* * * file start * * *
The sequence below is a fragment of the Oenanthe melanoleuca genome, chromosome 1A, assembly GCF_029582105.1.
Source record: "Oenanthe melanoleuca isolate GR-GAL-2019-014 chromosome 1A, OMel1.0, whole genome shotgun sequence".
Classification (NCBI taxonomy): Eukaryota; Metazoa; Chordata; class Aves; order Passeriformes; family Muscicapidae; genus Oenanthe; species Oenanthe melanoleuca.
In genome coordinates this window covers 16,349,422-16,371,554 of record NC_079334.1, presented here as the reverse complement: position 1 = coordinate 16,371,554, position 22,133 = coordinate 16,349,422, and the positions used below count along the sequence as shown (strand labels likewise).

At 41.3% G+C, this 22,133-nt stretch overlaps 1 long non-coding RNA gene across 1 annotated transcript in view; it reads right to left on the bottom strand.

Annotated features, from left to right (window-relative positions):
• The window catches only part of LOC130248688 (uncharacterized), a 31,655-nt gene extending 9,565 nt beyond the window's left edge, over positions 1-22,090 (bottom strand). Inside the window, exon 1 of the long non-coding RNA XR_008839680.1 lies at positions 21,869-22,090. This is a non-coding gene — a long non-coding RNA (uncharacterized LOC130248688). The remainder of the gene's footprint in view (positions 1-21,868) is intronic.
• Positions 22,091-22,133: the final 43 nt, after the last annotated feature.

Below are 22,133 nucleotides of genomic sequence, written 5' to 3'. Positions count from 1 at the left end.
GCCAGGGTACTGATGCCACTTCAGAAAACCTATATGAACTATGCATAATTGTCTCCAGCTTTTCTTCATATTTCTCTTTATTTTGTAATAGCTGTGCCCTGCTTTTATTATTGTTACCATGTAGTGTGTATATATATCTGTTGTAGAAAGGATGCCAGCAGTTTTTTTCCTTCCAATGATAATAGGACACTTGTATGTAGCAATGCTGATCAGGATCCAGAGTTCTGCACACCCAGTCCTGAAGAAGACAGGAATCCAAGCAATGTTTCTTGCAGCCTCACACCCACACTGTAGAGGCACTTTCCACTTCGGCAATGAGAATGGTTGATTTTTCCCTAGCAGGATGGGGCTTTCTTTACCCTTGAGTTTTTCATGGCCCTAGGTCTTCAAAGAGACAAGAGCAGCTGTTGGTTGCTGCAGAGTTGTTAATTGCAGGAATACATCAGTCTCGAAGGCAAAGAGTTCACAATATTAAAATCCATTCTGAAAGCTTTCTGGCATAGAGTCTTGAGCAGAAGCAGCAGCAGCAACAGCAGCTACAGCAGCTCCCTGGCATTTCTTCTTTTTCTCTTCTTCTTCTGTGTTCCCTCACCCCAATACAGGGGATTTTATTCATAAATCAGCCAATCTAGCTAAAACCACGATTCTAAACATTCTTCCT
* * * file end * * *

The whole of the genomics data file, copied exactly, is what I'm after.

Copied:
The sequence below is a fragment of the Oenanthe melanoleuca genome, chromosome 1A, assembly GCF_029582105.1.
Source record: "Oenanthe melanoleuca isolate GR-GAL-2019-014 chromosome 1A, OMel1.0, whole genome shotgun sequence".
Classification (NCBI taxonomy): Eukaryota; Metazoa; Chordata; class Aves; order Passeriformes; family Muscicapidae; genus Oenanthe; species Oenanthe melanoleuca.
In genome coordinates this window covers 16,349,422-16,371,554 of record NC_079334.1, presented here as the reverse complement: position 1 = coordinate 16,371,554, position 22,133 = coordinate 16,349,422, and the positions used below count along the sequence as shown (strand labels likewise).

At 41.3% G+C, this 22,133-nt stretch overlaps 1 long non-coding RNA gene across 1 annotated transcript in view; it reads right to left on the bottom strand.

Annotated features, from left to right (window-relative positions):
• The window catches only part of LOC130248688 (uncharacterized), a 31,655-nt gene extending 9,565 nt beyond the window's left edge, over positions 1-22,090 (bottom strand). Inside the window, exon 1 of the long non-coding RNA XR_008839680.1 lies at positions 21,869-22,090. This is a non-coding gene — a long non-coding RNA (uncharacterized LOC130248688). The remainder of the gene's footprint in view (positions 1-21,868) is intronic.
• Positions 22,091-22,133: the final 43 nt, after the last annotated feature.

Below are 22,133 nucleotides of genomic sequence, written 5' to 3'. Positions count from 1 at the left end.
GCCAGGGTACTGATGCCACTTCAGAAAACCTATATGAACTATGCATAATTGTCTCCAGCTTTTCTTCATATTTCTCTTTATTTTGTAATAGCTGTGCCCTGCTTTTATTATTGTTACCATGTAGTGTGTATATATATCTGTTGTAGAAAGGATGCCAGCAGTTTTTTTCCTTCCAATGATAATAGGACACTTGTATGTAGCAATGCTGATCAGGATCCAGAGTTCTGCACACCCAGTCCTGAAGAAGACAGGAATCCAAGCAATGTTTCTTGCAGCCTCACACCCACACTGTAGAGGCACTTTCCACTTCGGCAATGAGAATGGTTGATTTTTCCCTAGCAGGATGGGGCTTTCTTTACCCTTGAGTTTTTCATGGCCCTAGGTCTTCAAAGAGACAAGAGCAGCTGTTGGTTGCTGCAGAGTTGTTAATTGCAGGAATACATCAGTCTCGAAGGCAAAGAGTTCACAATATTAAAATCCATTCTGAAAGCTTTCTGGCATAGAGTCTTGAGCAGAAGCAGCAGCAGCAACAGCAGCTACAGCAGCTCCCTGGCATTTCTTCTTTTTCTCTTCTTCTTCTGTGTTCCCTCACCCCAATACAGGGGATTTTATTCATAAATCAGCCAATCTAGCTAAAACCACGATTCTAAACATTCTTCCT